is a lot more readable than the UNI-T display, as you can see in the picture below, where I tried to
keep incidence of ambient light the same for both meters.
Summarizing, the build quality of the Fluke is better and it feels much more solid in general, although
I like some parts of the UNI-T better, such as its power button and connectors.
Safety and interior build quality
The last comparison I will make between both meters is in the field of safety. On the outside, there is
only one difference: the UNI-T does not have a warning light like the Fluke. Both meters are well
insulated. So, let’s open up the UNI-T too and compare their insides. In the picture below, you can
see the fully disassembled UNI-T. Notice the shielding sheet, which is actually tinfoil coated with
plastic. To be honest, I don’t know the purpose of shielding the whole PCB. A small shielded box with
all the sensitive components inside, like the one inside the Fluke, seems like a better idea to me.
But the differences don’t stop there. Just look at the soldering quality: some components in the UNIT are so crookedly soldered that it almost seems like bad handwork. Also, the microprocessor is of
unknown make, hidden in a black blob in the middle of the PCB. Additionally, the PCB layout of the
Fluke is much more compact, and has a clearer separation between the low and high voltage parts.
On the other side of the PCB, which I did not photograph, are two standard glass fuses, one for each
low impedance connector, and a small potentiometer, which can probably be used to calibrate the
Obviously, this is where the Fluke shows its added value. The mediocre build quality of the UNI-T
might cause serious damage if something were to go wrong during a high voltage or current
Now that the Fluke 233 has been compared with a budget multimeter, it is time for my final verdict.
Build quality of the Fluke 233 is very good, it offers extensive functionality and its insides are
constructed safely. It does indeed live up to its reputation. Moreover, Fluke offers excellent support,
spare parts and accessories, and reparation and calibration services. The main pro of the UNI-T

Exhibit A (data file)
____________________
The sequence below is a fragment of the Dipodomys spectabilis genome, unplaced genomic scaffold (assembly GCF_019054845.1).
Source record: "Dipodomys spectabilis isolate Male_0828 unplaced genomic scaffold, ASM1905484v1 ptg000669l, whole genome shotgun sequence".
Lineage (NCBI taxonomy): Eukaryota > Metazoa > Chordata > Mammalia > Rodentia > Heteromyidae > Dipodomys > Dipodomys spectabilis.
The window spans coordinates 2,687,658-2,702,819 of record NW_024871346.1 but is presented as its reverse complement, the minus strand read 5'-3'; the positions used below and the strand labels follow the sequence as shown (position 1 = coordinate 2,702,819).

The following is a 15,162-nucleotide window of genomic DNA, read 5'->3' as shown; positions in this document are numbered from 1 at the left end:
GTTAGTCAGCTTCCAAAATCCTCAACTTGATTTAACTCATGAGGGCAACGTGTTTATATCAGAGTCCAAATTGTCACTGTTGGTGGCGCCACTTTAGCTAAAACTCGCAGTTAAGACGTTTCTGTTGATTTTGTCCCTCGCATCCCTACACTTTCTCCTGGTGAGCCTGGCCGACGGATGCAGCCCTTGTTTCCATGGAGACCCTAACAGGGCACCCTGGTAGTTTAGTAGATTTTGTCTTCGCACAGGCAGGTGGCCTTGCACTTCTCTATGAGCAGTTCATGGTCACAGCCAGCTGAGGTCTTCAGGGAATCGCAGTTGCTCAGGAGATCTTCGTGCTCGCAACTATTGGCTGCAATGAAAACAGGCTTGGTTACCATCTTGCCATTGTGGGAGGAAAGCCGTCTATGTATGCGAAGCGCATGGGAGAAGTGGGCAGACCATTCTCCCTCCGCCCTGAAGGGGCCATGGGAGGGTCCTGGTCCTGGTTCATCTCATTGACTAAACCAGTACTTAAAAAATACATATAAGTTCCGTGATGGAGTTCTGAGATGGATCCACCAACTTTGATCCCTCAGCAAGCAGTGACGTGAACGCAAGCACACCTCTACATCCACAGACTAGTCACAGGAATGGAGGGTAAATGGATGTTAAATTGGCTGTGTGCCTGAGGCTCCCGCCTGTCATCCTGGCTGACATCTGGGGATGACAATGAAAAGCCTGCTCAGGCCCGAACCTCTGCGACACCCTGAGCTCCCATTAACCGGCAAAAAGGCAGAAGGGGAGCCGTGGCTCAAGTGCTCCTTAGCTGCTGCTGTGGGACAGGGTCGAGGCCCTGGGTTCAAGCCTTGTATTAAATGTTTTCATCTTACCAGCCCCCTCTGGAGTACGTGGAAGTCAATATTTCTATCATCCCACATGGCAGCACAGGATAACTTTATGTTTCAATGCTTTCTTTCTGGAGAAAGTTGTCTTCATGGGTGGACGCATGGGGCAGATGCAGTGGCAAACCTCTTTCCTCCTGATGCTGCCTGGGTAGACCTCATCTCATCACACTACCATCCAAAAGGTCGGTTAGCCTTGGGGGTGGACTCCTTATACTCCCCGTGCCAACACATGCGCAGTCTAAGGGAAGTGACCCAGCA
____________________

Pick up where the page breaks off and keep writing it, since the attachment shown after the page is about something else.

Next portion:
UT60A-cn is its price, combined with the fact that it performs well enough for low voltage and
current applications.
For professional purposes, I would recommend the Fluke 233 over the UNI-T, because of the superior
build quality (and thus reliability) and the many support options: I could not find any premium
support options on the Uni-Trend website. I think professionals will gladly pay the premium price in
exchange for the certainty of good support. Also, the removable display module makes certain jobs
easier and a lot less dangerous.
For personal or hobbyist purposes, however, the story is different. Premium support and calibration
services are too expensive for personal use. Also, the superior build quality of the Fluke 233 does not
warrant its high price: even if the Fluke will last five times longer than UNI-T, buying five UNI-T
meters is still more economical. If you are specialized in high power applications, I would absolutely
recommend the Fluke 233 over the UT60A, because of the questionable safety and the lack of
continuous high current measurements of the latter. If you mostly use your multimeter for building
or debugging low or medium power systems, however, I would recommend a cheap meter over the
Fluke, unless you absolutely want to go for quality, need the removable display module, or simply
have money to burn. With the money you save, you can buy a low-cost oscilloscope, which adds
much more value than the Fluke 233 for these applications.
I hope this review has been useful to you. If you have any questions or feedback about this review, or
would like more information about a specific feature of the multimeter, please post a message, and I
will try to answer them. Finally, I would like to thank Alistair Winning and Fluke for giving me the
opportunity to test this multimeter.